Somalis in the greater Portland area can get a taste of home at Mini Mogadishu, the new Forest Avenue restaurant that opened Saturday. It’s owned and operated by Nimo and Halimo Mohamud, spiritual sisters and pioneers in an ethnic fare usually served up by men.
Al Huda, Fez Mediterranean, and Asmara offer Somali and the somewhat similar Eritrean food, as do several other markets dotted in between, but the tendency is that some can turn into hang out spots for males, making it awkward for young African women to share the same space.
Mini Mogadishu is not designed just for women of course, but the idea is to have it run by women making authentic homemade Somali food, with an enclosed space in the restaurant reserved for women where they can comfortably remove their hijabs.
Halimo Mohamud came to Portland in 1999. Nimo arrived a couple of years later. They met in 2002 through a mutual friend and discovered they were from the same Abgaal tribe. They talked about their new lives as immigrants, raising kids in a foreign community, and agreed that mealtime was a solidifying experience.
“Growing up in Somalia made you tough but empathetic. Surrounded by such uncertainty and hardship meant that sometimes the only good part of life was the time spent with family around the dinner table,” Nimo said. “I’ve watched a large group of kids grow. Some of them my own and some of them within my neighborhood and community. I remember them coming to my house with my children to have supper with us. It is a nice feeling knowing that however small, I did have a little impact on their maturity through a home cooked meal.”
Halimo and her cousin had operated a transportation company. Nimo drove for them, and plans began for the restaurant.
Operating all day, Mini Mogadishu will serve classic Somali breakfast fare including aanjeero crepes (a fermented pancake-like bread) with hilib (goat or beef) or chicken sugar. Lunchtime offerings include dalac bilash (a tomato soup), boor (fried dough), mushaari bowl (porridge), and fresh pita or jaapaati. For sipping, there'll be fruit smoothies and mango or guava juice.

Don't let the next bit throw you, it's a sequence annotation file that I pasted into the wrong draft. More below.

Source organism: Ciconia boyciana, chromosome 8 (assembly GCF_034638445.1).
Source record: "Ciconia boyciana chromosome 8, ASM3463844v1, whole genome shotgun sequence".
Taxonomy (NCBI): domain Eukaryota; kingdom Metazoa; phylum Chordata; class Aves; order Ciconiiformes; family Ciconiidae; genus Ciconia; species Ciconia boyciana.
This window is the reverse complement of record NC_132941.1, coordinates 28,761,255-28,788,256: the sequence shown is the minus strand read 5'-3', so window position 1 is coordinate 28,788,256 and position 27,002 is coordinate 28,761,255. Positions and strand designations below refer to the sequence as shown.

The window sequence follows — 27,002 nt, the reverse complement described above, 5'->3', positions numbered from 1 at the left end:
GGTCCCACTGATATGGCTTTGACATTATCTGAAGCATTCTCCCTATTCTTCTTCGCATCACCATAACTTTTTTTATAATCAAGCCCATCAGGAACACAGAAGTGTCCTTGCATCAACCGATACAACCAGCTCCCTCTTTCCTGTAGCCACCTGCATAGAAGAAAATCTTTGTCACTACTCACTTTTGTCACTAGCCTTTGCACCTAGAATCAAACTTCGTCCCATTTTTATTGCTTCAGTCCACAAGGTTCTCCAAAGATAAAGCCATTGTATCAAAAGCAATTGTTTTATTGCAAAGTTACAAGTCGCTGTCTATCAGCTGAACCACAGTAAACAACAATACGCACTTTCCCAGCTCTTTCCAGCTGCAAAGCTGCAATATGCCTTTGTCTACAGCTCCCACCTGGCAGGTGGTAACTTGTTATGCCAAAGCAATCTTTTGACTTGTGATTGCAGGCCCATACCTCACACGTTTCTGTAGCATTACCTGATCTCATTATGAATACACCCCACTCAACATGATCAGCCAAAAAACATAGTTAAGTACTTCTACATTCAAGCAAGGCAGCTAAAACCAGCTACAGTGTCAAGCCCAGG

“And many Italian foods,” said Abdul Yousef, Nimo’s son who painted the left side of the wall blue with a large white star to reflect the Somali flag. “Italians were settlers in Somalia and part of their culture was left behind. Lasagna, ziti, spaghetti — there are a lot of pasta dishes in our culture.”
Yousef's sister Hanan and brother Abdi helped renovate the restaurant from its former days as Nur’s, Abdi Rahman’s Halaal Market. In addition to painting the walls, the family tackled the kitchen and bathroom, and tore up layers of tile floors. But they kept the brick oven to consider serving pizza.
“There’s a big difference for what you need in a kitchen between a restaurant and a market,” Yousef said.
The changes were a necessary attempt to put their mark on the building, but the look will keep evolving. According to Yousef, conformity is not so important in Somali culture, so he'll have a mix of rearrangeable booth and single seating, a café and a more private section for women only.
With family style seating available, Mini Mogadishu can accommodate eight to ten people.
“We want to reflect how people do things in their own homes, and try to do our best to recreate that,” Yousef said.
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